Your vehicle needs voltage to run, so if it’s not getting any, you’re going to run into problems. This problem will usually be resolved by replacing the alternator or voltage regulator.
Similar: Six Reasons Your Car Shuts off While You Drive
6. Lamps that dimming/pulse
If your vehicle’s voltage regulator is working inconsistently, then you might notice that your lights are “pulsing” as they get brighter and dimmer. This happens when your voltage regulator is unable to maintain a consistent voltage like it’s supposed to.
However, if your voltage regulator is starting to fail and does not maintain the proper amount of voltage, you might notice that you have lights that aren’t as bright as they should be.
Voltage regulator function
Your voltage regulator controls your voltage, even though it may sound redundant. If that doesn’t make sense, keep reading, and we’ll break down exactly how it does it.
All of the voltage starts in your alternator, but since it’s belt-driven, it’s creating voltage whenever your engine is running. Your battery is only capable of handling 14.5 volts per hour (12.6-volts for a fully charged charge). It would explode if the alternator continued to dump all of that voltage into your battery!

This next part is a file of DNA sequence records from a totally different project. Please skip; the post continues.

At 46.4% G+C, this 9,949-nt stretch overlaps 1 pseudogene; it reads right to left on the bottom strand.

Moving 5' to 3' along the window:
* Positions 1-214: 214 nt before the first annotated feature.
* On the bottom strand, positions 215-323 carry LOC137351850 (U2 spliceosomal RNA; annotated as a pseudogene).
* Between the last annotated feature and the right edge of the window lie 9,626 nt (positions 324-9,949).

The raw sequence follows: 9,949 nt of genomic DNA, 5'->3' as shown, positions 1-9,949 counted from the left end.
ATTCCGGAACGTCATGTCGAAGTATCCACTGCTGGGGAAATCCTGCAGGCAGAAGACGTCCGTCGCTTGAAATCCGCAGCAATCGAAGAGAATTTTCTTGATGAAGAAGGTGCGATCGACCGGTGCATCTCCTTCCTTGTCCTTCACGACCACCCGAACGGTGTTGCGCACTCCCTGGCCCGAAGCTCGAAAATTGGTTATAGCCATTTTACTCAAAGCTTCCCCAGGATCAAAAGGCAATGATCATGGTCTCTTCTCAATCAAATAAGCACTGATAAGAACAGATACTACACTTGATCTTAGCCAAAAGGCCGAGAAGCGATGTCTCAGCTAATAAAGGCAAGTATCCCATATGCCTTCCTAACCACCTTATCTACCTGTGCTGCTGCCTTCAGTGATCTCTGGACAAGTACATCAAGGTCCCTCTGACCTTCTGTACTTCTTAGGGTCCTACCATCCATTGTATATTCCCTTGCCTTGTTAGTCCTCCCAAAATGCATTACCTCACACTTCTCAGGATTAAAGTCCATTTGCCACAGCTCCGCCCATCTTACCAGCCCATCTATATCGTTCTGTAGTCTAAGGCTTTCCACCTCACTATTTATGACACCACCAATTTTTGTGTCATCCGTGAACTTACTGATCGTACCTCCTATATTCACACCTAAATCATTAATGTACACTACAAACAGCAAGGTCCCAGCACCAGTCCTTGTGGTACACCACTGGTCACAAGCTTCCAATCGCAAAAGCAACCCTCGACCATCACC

Your voltage regulator monitors your battery’s current-voltage and sends voltage that way when it starts to dip too low. The regulator will divert excess voltage to ground when the battery is sufficiently charged, which effectively eliminates it from your system.
When everything is working correctly, it’s an extremely efficient system that keeps everything working the way it should.
Locate the Voltage Regulator
Most of the time, the voltage regulator is located on the alternator’s back or inside the alternator.
The voltage regulator can be found on some vehicles, though it's very uncommon.
Depending on which type of alternator you have, the location of the voltage regulator inside your alternator can make it difficult to find. They may be placed in obvious locations or buried by others.
The final twist is that many vehicles with higher horsepower are now incorporating the voltage regulator directly in the Engine Control Module. It runs off a separate circuit in these systems, and you can’t replace just the voltage regulator.
Prices for replacing a voltage regulator
The cost of replacing a voltage regulator is on average between $70 to $400 depending on your car's make and model. The cost of a voltage regulator is $20-200, and labor costs between $50-50.
Removing the voltage regulator depends on the vehicle that you drive. It could mean either replacing the whole alternator, or the regulator.
If you need to replace the entire alternator, it usually costs between $200 and $500 for the part alone. From there, it’s usually a pretty easy job for a mechanic, so you can expect to spend between $50 and $100 in labor.
A Voltage regulator typically costs between $20 and $200. While it’s a big price range, they usually cost a little less if you drive a smaller vehicle. The accessibility of the regulator can also affect how much labor costs.
Because of their varying locations, voltage regulators can cost as little as $50 for labor, but for some vehicles, it’s possible to spend closer to $200.
If you’re mechanically inclined, you can replace both an alternator with a voltage regulator and a standalone voltage regulator without too much of a hassle.